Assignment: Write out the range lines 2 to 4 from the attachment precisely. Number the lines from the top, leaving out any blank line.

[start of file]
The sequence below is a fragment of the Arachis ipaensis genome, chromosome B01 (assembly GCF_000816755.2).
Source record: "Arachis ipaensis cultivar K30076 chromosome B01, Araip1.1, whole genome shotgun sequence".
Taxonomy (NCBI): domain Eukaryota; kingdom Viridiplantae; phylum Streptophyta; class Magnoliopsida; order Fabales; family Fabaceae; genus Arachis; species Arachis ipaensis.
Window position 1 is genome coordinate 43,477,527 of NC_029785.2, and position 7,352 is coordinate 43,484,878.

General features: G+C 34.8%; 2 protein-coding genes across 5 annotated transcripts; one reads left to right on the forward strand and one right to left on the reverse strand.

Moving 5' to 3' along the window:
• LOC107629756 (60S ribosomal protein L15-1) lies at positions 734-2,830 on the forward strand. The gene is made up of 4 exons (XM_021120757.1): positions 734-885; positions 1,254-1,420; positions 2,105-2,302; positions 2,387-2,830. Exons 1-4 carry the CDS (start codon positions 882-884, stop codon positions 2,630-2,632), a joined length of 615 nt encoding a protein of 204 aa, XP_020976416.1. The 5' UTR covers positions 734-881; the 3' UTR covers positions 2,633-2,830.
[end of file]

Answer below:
Source record: "Arachis ipaensis cultivar K30076 chromosome B01, Araip1.1, whole genome shotgun sequence".
Taxonomy (NCBI): domain Eukaryota; kingdom Viridiplantae; phylum Streptophyta; class Magnoliopsida; order Fabales; family Fabaceae; genus Arachis; species Arachis ipaensis.
Window position 1 is genome coordinate 43,477,527 of NC_029785.2, and position 7,352 is coordinate 43,484,878.